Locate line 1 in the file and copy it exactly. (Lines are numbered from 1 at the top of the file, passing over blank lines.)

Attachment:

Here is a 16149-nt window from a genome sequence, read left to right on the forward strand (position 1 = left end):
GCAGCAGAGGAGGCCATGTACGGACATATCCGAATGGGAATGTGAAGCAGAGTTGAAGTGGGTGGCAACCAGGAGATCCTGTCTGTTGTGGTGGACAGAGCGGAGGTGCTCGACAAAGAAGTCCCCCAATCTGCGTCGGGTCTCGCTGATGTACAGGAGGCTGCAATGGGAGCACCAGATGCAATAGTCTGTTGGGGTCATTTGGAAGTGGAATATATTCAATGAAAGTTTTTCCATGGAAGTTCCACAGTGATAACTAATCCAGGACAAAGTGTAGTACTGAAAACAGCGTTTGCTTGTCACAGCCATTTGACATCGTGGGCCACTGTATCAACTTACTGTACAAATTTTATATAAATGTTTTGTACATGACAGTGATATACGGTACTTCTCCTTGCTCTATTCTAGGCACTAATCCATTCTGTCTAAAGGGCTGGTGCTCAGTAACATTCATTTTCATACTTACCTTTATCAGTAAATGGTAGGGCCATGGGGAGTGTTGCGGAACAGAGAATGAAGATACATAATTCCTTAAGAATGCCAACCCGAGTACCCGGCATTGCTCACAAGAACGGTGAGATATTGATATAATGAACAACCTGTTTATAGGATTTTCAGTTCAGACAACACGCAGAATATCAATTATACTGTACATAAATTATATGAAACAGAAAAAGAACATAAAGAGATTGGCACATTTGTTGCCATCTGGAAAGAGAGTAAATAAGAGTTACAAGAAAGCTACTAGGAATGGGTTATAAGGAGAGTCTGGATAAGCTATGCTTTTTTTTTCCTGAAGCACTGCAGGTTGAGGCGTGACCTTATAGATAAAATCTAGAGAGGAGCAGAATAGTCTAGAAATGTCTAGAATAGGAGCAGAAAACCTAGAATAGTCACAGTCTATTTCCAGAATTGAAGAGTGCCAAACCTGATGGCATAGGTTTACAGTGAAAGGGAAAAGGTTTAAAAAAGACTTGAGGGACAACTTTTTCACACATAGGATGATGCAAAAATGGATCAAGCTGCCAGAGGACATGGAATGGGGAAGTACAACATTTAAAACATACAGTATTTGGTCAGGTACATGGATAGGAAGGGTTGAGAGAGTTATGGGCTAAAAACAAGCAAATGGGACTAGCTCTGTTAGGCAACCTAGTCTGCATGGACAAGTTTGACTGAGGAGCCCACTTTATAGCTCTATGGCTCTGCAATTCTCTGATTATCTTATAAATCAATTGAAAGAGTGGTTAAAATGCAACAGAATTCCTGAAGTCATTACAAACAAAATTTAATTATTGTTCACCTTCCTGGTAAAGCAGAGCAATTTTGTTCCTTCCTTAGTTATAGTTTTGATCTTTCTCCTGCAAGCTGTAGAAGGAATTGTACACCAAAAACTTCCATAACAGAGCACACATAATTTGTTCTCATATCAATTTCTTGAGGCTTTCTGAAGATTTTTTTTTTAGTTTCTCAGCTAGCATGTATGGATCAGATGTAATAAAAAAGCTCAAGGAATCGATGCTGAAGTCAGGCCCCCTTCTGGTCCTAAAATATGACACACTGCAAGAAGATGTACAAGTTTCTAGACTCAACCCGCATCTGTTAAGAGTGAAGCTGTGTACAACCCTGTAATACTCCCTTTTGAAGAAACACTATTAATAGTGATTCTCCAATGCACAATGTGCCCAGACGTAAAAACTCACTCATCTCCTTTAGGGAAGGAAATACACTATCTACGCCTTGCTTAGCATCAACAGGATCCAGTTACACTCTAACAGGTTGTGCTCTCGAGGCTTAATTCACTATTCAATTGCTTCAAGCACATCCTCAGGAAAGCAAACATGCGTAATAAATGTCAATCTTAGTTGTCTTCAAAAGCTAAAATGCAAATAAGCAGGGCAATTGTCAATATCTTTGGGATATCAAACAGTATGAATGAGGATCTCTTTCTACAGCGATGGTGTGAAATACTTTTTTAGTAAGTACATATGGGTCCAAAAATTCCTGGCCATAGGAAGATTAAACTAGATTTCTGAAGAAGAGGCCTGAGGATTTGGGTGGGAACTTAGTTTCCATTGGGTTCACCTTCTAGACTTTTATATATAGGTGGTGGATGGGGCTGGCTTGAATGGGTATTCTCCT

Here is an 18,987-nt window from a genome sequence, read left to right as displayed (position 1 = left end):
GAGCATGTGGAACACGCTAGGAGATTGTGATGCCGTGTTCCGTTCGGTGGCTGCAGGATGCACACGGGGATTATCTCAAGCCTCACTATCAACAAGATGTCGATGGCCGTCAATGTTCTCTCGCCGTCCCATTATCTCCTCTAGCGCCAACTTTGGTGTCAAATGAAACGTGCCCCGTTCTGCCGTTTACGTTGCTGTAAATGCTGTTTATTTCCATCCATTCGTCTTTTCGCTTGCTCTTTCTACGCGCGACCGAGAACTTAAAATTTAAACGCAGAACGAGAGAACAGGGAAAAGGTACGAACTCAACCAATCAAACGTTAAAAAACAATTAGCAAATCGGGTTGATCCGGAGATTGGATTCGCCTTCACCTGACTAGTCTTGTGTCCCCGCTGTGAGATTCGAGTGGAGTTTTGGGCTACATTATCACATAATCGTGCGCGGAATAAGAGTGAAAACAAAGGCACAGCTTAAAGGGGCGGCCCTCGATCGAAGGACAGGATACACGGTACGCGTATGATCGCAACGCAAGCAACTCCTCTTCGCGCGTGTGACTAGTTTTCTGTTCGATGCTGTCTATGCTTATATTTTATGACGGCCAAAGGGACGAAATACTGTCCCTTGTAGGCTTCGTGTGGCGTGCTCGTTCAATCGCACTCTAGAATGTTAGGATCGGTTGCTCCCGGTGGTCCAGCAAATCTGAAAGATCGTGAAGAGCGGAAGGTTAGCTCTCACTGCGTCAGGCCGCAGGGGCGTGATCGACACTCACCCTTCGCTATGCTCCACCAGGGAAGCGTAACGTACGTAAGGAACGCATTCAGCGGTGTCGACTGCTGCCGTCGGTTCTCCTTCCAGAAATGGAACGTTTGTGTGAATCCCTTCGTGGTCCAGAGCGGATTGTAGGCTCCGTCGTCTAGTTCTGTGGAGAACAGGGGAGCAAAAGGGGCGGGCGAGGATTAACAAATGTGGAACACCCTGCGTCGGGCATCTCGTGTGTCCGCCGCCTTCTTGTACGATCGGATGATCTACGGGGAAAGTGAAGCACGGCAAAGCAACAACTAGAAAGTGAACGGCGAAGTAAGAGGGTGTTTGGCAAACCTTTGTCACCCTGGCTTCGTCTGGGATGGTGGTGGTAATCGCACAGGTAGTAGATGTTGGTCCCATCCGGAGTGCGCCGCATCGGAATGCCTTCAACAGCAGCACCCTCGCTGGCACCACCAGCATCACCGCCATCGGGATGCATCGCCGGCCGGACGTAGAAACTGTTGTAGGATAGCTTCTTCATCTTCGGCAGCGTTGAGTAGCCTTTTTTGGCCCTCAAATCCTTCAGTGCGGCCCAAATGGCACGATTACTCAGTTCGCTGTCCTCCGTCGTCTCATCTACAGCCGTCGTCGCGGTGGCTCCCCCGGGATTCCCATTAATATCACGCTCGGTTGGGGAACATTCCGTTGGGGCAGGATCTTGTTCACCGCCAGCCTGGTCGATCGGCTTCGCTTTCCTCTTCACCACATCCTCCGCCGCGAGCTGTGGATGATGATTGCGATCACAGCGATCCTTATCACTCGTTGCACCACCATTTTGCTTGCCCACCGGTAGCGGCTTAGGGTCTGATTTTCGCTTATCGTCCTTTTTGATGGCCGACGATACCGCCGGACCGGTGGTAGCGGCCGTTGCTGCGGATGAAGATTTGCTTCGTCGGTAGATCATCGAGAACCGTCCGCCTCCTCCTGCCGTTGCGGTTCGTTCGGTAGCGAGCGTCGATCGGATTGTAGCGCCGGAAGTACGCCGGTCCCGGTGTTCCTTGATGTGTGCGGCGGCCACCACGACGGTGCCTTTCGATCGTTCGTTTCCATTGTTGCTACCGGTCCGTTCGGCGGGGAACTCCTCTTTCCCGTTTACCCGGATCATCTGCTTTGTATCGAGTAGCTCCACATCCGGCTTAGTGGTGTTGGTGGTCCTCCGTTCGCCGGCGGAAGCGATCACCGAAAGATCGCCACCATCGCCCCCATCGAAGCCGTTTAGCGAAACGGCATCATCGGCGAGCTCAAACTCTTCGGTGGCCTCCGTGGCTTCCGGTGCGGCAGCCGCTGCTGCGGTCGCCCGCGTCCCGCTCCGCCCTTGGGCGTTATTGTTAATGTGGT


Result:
Here is a 16149-nt window from a genome sequence, read left to right on the forward strand (position 1 = left end):